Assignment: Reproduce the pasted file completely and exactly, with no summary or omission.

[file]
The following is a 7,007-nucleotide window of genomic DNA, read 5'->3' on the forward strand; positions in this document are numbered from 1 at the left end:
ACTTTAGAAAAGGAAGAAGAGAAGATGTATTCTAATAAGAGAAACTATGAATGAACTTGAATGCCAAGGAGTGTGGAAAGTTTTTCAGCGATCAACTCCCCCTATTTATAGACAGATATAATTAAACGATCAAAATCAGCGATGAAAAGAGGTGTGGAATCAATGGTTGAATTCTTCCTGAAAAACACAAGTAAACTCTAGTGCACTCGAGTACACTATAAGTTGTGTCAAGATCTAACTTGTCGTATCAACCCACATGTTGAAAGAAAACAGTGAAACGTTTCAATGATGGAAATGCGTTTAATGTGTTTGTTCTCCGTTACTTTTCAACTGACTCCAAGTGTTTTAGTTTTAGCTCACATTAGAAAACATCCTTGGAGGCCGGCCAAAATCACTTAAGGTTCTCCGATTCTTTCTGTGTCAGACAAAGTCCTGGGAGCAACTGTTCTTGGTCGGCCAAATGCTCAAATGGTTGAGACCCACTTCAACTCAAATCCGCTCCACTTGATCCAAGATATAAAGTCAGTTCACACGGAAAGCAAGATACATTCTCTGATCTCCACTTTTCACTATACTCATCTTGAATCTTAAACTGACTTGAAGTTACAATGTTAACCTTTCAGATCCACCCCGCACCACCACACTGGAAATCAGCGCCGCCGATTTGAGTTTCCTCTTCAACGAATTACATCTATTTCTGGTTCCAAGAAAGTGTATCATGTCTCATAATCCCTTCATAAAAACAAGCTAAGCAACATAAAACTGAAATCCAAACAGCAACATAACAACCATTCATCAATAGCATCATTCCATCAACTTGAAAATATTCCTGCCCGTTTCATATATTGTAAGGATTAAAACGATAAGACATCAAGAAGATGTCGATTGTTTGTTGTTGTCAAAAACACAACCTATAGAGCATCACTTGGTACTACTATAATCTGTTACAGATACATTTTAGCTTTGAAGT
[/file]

The following is a 7,007-nucleotide window of genomic DNA, read 5'->3' on the forward strand; positions in this document are numbered from 1 at the left end:
ACTTTAGAAAAGGAAGAAGAGAAGATGTATTCTAATAAGAGAAACTATGAATGAACTTGAATGCCAAGGAGTGTGGAAAGTTTTTCAGCGATCAACTCCCCCTATTTATAGACAGATATAATTAAACGATCAAAATCAGCGATGAAAAGAGGTGTGGAATCAATGGTTGAATTCTTCCTGAAAAACACAAGTAAACTCTAGTGCACTCGAGTACACTATAAGTTGTGTCAAGATCTAACTTGTCGTATCAACCCACATGTTGAAAGAAAACAGTGAAACGTTTCAATGATGGAAATGCGTTTAATGTGTTTGTTCTCCGTTACTTTTCAACTGACTCCAAGTGTTTTAGTTTTAGCTCACATTAGAAAACATCCTTGGAGGCCGGCCAAAATCACTTAAGGTTCTCCGATTCTTTCTGTGTCAGACAAAGTCCTGGGAGCAACTGTTCTTGGTCGGCCAAATGCTCAAATGGTTGAGACCCACTTCAACTCAAATCCGCTCCACTTGATCCAAGATATAAAGTCAGTTCACACGGAAAGCAAGATACATTCTCTGATCTCCACTTTTCACTATACTCATCTTGAATCTTAAACTGACTTGAAGTTACAATGTTAACCTTTCAGATCCACCCCGCACCACCACACTGGAAATCAGCGCCGCCGATTTGAGTTTCCTCTTCAACGAATTACATCTATTTCTGGTTCCAAGAAAGTGTATCATGTCTCATAATCCCTTCATAAAAACAAGCTAAGCAACATAAAACTGAAATCCAAACAGCAACATAACAACCATTCATCAATAGCATCATTCCATCAACTTGAAAATATTCCTGCCCGTTTCATATATTGTAAGGATTAAAACGATAAGACATCAAGAAGATGTCGATTGTTTGTTGTTGTCAAAAACACAACCTATAGAGCATCACTTGGTACTACTATAATCTGTTACAGATACATTTTAGCTTTGAAGT